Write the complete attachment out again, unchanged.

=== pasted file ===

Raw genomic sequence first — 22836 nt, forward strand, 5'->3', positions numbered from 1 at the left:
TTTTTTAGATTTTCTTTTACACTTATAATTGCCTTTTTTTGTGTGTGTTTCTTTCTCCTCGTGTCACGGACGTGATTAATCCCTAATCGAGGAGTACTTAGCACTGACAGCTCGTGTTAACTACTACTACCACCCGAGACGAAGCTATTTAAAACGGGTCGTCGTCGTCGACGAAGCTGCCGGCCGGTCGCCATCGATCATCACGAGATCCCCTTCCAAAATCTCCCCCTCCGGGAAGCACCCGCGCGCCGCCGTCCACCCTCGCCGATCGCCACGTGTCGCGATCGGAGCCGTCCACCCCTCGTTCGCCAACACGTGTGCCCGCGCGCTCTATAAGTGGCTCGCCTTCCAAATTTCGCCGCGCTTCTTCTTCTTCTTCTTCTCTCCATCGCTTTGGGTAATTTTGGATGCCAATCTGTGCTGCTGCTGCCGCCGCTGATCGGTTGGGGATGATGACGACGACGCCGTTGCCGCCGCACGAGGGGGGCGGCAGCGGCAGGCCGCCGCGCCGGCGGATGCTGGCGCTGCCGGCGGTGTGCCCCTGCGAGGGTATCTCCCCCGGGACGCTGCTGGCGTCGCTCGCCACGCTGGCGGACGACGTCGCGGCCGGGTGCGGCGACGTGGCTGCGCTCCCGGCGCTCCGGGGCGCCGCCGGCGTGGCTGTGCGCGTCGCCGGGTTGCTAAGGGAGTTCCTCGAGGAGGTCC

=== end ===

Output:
Raw genomic sequence first — 22836 nt, forward strand, 5'->3', positions numbered from 1 at the left:
TTTTTTAGATTTTCTTTTACACTTATAATTGCCTTTTTTTGTGTGTGTTTCTTTCTCCTCGTGTCACGGACGTGATTAATCCCTAATCGAGGAGTACTTAGCACTGACAGCTCGTGTTAACTACTACTACCACCCGAGACGAAGCTATTTAAAACGGGTCGTCGTCGTCGACGAAGCTGCCGGCCGGTCGCCATCGATCATCACGAGATCCCCTTCCAAAATCTCCCCCTCCGGGAAGCACCCGCGCGCCGCCGTCCACCCTCGCCGATCGCCACGTGTCGCGATCGGAGCCGTCCACCCCTCGTTCGCCAACACGTGTGCCCGCGCGCTCTATAAGTGGCTCGCCTTCCAAATTTCGCCGCGCTTCTTCTTCTTCTTCTTCTCTCCATCGCTTTGGGTAATTTTGGATGCCAATCTGTGCTGCTGCTGCCGCCGCTGATCGGTTGGGGATGATGACGACGACGCCGTTGCCGCCGCACGAGGGGGGCGGCAGCGGCAGGCCGCCGCGCCGGCGGATGCTGGCGCTGCCGGCGGTGTGCCCCTGCGAGGGTATCTCCCCCGGGACGCTGCTGGCGTCGCTCGCCACGCTGGCGGACGACGTCGCGGCCGGGTGCGGCGACGTGGCTGCGCTCCCGGCGCTCCGGGGCGCCGCCGGCGTGGCTGTGCGCGTCGCCGGGTTGCTAAGGGAGTTCCTCGAGGAGGTCC